Yesterday was a great day of Canada goose banding with Mikal Moore from Washington Department of Fish and Wildlife and a motley band of volunteers. This is an annual event and the goal is to be able to get some idea of the movement, site fidelity (e.g., how partial the birds are to certain geographic areas from year to year), and survival (e.g., how many years do they live?). The volunteers represented several walks of life-- waterfowl hunters, kids, and government and tribal biologists. The common thread was a love for waterfowl and concern for the health of their populations. Oh, and also a lack of aversion to goose poop. There's no avoiding it (or them voiding --it!) and you can't blame them since they're scared and just ate breakfast.
So, the way this works is that we break up into teams-- some on the water in boats and some on shore with lightweight net panels. At one location we simply constructed a funnel of panels and herded the birds into it. At other locations we herded the geese onto the grass and surrounded and enclosed them with panels. Why didn't they fly away?? Anyone? Anyone? ... well the key is that at this time of year in Eastern Washington, Canada geese can't generally fly because either they are molting adults or they are goslings that haven't grown in their flight feathers completely. There were a few exceptions but by and large, none of the birds tried to fly. This is very different from trying to capture most any other birds since most species of birds, outside of waterfowl, tend to molt their feathers gradually so that they can sustain flight for predator avoidance and foraging. Geese get away with it because food is abundant and they can use the water itself to avoid ground-based predators and it's edge vegetation (or diving) for protection from aerial predators.
The next step after capture is to determine gender and age of each bird. I got this duty. It's a dirty job, but somebody has to do it. It's not as easy as you might think. I usually kneel on the ground with large birds, I place their head under their wing to help calm them, and I place their body between my thighs with the tail pointing away from me and the bird on its back. Then you close your mouth and attempt to pinch open the bird's vent (be sure to perform these two steps in this order just in case the bird lets loose!). What you are really looking for is a small projection on the floor of the cloaca, which is the avian equivalent of a backside. It's called a cloaca because there's only one hole to handle liquid and solid wastes as well as eggs or sperm. The small projection will be larger in boys than in girls. In the males, the projection enlarges and everts during mating (essentially "darts" out during cloacal contact and enters the oviduct of the female-- if you have a strong stomach, check out http://www.youtube.com/watch?v=qwjEeI2SmiU for a visual demonstration of this function). Make no mistake, though, these birds were not happy to show us their, er, tackle so we kept the experience brief and "to the point." Aging is easy this time of year since young birds have dirty looking chin patches and usually had fuzzy down sprigs on their necks while adults had clean white chin patches and no down. You can also look for tail-tip notching and the shape of primaries (outermost wing feathers) to help in determination.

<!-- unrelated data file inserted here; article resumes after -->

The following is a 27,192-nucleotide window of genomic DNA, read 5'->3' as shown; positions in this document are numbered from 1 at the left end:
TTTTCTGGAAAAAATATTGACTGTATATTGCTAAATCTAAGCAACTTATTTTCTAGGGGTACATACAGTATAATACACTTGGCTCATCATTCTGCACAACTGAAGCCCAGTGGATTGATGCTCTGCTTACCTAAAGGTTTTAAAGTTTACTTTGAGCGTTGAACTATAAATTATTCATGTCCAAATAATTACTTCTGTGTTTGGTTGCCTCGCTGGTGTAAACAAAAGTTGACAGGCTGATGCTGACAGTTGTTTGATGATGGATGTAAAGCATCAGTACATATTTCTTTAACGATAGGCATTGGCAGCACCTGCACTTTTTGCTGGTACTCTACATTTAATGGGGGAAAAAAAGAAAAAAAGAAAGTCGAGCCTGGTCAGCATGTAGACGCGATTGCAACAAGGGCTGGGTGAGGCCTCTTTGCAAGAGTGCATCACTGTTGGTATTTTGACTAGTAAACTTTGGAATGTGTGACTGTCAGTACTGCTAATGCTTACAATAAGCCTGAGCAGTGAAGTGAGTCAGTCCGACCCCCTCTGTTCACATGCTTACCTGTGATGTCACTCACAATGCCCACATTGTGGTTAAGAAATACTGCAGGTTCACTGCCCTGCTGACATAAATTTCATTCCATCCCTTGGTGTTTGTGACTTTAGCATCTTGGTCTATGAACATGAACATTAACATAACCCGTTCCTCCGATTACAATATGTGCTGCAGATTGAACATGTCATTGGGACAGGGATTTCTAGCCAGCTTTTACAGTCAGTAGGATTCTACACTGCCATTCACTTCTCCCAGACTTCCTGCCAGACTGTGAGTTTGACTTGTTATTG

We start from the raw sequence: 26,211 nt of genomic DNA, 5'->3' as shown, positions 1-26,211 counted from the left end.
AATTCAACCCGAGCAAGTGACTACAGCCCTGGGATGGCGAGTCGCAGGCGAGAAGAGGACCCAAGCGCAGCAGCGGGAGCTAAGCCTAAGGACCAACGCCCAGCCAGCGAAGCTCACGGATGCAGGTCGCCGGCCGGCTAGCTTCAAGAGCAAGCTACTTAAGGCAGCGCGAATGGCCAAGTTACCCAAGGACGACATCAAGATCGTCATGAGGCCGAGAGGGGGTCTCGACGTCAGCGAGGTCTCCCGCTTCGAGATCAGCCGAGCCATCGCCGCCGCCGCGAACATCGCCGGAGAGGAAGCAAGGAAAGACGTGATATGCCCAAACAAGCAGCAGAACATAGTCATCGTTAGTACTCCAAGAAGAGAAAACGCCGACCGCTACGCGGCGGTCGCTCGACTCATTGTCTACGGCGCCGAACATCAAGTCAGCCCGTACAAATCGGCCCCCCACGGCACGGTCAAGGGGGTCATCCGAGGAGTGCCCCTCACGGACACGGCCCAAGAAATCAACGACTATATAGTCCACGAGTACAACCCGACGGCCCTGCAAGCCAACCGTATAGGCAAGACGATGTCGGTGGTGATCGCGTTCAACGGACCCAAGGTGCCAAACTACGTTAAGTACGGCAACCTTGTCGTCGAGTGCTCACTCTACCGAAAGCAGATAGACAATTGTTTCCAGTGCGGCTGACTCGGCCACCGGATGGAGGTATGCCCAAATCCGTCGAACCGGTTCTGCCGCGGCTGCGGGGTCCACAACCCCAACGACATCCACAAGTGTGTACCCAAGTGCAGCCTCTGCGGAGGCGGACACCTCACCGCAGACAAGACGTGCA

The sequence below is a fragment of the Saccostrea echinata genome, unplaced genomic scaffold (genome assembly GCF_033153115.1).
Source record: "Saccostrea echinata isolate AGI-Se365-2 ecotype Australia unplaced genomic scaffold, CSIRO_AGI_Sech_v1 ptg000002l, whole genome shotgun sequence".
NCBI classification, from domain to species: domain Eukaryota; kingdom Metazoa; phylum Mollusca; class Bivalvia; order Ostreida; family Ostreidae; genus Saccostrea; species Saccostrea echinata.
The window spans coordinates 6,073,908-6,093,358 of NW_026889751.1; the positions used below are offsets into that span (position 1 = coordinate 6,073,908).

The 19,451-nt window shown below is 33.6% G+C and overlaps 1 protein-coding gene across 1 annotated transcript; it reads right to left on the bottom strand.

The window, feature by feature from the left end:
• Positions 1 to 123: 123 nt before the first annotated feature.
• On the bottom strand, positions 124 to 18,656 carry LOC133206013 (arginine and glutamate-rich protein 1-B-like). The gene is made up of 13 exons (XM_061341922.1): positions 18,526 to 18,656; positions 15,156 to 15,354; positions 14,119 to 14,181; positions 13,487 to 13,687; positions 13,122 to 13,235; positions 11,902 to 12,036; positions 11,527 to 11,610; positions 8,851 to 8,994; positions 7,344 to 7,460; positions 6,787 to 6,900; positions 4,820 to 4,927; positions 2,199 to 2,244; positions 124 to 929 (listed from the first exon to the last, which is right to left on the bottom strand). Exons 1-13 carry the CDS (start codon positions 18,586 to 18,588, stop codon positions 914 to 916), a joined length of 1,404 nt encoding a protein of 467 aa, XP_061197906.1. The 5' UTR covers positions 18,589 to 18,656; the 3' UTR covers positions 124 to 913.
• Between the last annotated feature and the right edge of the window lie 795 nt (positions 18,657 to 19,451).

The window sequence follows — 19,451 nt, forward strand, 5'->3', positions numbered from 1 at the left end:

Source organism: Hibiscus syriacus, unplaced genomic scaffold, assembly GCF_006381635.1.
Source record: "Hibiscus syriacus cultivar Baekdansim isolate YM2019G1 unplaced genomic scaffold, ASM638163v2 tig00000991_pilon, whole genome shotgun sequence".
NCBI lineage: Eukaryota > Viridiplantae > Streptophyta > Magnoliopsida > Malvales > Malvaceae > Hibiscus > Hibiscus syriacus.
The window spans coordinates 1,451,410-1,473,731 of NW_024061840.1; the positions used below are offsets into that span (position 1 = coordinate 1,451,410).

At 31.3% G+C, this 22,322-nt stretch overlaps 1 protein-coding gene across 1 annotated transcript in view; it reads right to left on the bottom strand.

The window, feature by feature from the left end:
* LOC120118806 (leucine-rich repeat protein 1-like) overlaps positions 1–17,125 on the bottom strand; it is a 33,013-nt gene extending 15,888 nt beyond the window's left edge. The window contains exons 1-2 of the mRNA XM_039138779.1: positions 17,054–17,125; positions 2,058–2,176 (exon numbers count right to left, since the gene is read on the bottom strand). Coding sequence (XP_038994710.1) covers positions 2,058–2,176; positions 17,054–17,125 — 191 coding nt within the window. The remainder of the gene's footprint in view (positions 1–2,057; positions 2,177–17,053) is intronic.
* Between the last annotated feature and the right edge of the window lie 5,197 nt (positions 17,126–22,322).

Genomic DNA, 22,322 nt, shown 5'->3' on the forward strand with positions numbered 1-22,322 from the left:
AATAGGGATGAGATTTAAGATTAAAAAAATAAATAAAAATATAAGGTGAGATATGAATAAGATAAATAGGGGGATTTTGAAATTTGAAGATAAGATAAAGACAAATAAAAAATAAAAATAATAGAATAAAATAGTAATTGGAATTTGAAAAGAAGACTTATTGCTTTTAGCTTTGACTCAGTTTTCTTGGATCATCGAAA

Once the birds were aged and sexed, they were banded and recorded. In some cases, biologists will also collect morphometrics (measurements) and record these as well. The leg band is a federal band (US Geological Service Bird Banding Laboratory) and has an address and 9-digit unique number. In some cases, geese already had bands and/or neck bands as well. Neck bands are wide white plastic collars that have large letter/number combinations on them for easy spotting with binoculars. Leg bands cannot be read from any distance away and certainly not while the birds are swimming. So, neck collars are used where the birds are being regularly monitored for specific studies. With birds that were already marked, their numbers were recorded and they were sent on their way. Small goslings were also given a break from scrutiny and allowed to rejoing their parents immediately.
In no time flat, we had marked some 100 geese from 3 sites around Yakima. Volunteers are still welcome for some of the other sites. If you'd like to get involved or learn more, contact Mikal Moore (Waterfowl Biologist for WDFW, Ephrata office) at Mikal.Moore@dfw.wa.gov. It's great, messy fun!